One can easily be taken away by usage of latest trendy buzzword acronyms. Basic building block concepts for web application development stay the same no matter what language or framework one uses. Once you understand the basic underlying architecture of any web application you won't get washed away by all the latest trends (for example the MEAN stack).
In a web application users with web browsers(firefox, chrome, safari, internet explorer) are called 'clients'. Any code that runs after the web application is loaded on users web browser is called "Client side code". Any code that is processed on the server before it's sent to user who requests it by clicking on a link on the application or choosing a menu option is called "server side code". The reason for communication between clients and server is to interact with a database. These are the three basic building blocks of all web applications. Client side code, server side code, and database.
Basically, web applications have things that happen via client side code on a users web browser once a page loads and while user interacts with the page. Also the page loaded interacts with server side code once user takes action requiring server to retrieve data, update data or both.
Things that happen on users computer/mobile device/tablet once page loads:
Being able to work in client side stack involves skills in proper markup of content using HTML5 with hierarchy along with microformats to support latest advancements in search engine indexing. Writing CSS to style HTML5 markup.
Things that happen on the server
With server side code there are many options but deciding factor in most cases is the underlying database being used for data storage. For example if you want to build a web application by using data from Microsoft Sequel database more then likely your server side code will be in .Net. If the database is MySQL, most likely server side code will be PHP. If database is postgres then you will use Python server side code to develop your Web Application. You can mix and match technologies these days but you are better off in using a standard stack for a given database. Since most problems you will encounter have already been solved by countless web developers before you.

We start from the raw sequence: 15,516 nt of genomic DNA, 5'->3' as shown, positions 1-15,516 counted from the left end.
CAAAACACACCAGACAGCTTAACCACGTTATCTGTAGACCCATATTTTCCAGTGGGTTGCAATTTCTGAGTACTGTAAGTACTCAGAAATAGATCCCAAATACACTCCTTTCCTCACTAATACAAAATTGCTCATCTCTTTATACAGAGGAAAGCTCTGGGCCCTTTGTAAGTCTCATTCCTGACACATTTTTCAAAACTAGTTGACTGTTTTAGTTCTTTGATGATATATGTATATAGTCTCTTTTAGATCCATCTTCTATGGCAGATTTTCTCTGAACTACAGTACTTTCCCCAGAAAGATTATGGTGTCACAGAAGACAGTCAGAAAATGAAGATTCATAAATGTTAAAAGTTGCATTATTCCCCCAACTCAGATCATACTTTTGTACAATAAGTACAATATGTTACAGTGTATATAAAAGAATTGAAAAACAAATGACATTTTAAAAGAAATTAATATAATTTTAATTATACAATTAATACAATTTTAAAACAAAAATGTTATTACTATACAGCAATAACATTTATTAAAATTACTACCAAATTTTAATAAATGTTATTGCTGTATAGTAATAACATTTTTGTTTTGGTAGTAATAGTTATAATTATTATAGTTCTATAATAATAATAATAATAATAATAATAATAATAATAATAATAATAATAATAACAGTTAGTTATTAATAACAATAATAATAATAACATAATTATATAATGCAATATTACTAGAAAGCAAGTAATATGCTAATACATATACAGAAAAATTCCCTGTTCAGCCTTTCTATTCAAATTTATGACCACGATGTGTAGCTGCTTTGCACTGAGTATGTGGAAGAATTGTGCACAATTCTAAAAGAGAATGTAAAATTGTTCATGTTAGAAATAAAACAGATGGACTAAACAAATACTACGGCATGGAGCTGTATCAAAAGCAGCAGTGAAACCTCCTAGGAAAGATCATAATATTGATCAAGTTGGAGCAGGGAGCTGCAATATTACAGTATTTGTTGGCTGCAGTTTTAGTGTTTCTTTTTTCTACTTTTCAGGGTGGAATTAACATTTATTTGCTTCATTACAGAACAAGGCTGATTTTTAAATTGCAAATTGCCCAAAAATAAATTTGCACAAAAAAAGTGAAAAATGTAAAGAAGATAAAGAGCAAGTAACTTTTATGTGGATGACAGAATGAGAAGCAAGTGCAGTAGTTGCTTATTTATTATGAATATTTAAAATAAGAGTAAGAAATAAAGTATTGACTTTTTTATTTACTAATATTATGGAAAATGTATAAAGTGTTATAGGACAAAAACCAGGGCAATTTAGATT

Server Side Code
Server side languages have their own slew of frameworks and template engine frameworks. Too broad of a topic to cover here.
Webserver software processes pages on server for clients web browser
A Webserver software is the main piece of the Architecture. Web server serves rendered server side code, and loads html pages along with other assets . Most common, widely used web server software is called Apache and for .Net server side code the web server is called Internet Information Services or IIS from Microsoft.
Now we have a big picture
All this leads to a broader understanding about Web Application development. Any web application, be it drupal, wordpress, or any websites you visit use fundamental building blocks described here. Client Side Code, Server Side Code, and Data source.
Do developers maintain the systems their code runs on?
Developers shouldn't also maintain the systems their code runs on. This is the main reason for the cloud computing and cloud hosting movement. To manage the systems hosting your coded web applications using any of the building blocks above requires system Admin(s). Your hosting service provider might fill in the role to an extent but it would be wise to get a System Admin contract with one of the many reputable companies out there.
To maintain a Web Application using building blocks above you could look for those famous full stack "unicorn” individuals. Although it would be wise to have checks and balances along with accountability.
Now, checkout the MEAN Stack
Based on what is written here, take a look at this latest Web development “stack” with acronym MEAN http://meanjs.org/docs.html
and see what building blocks you notice?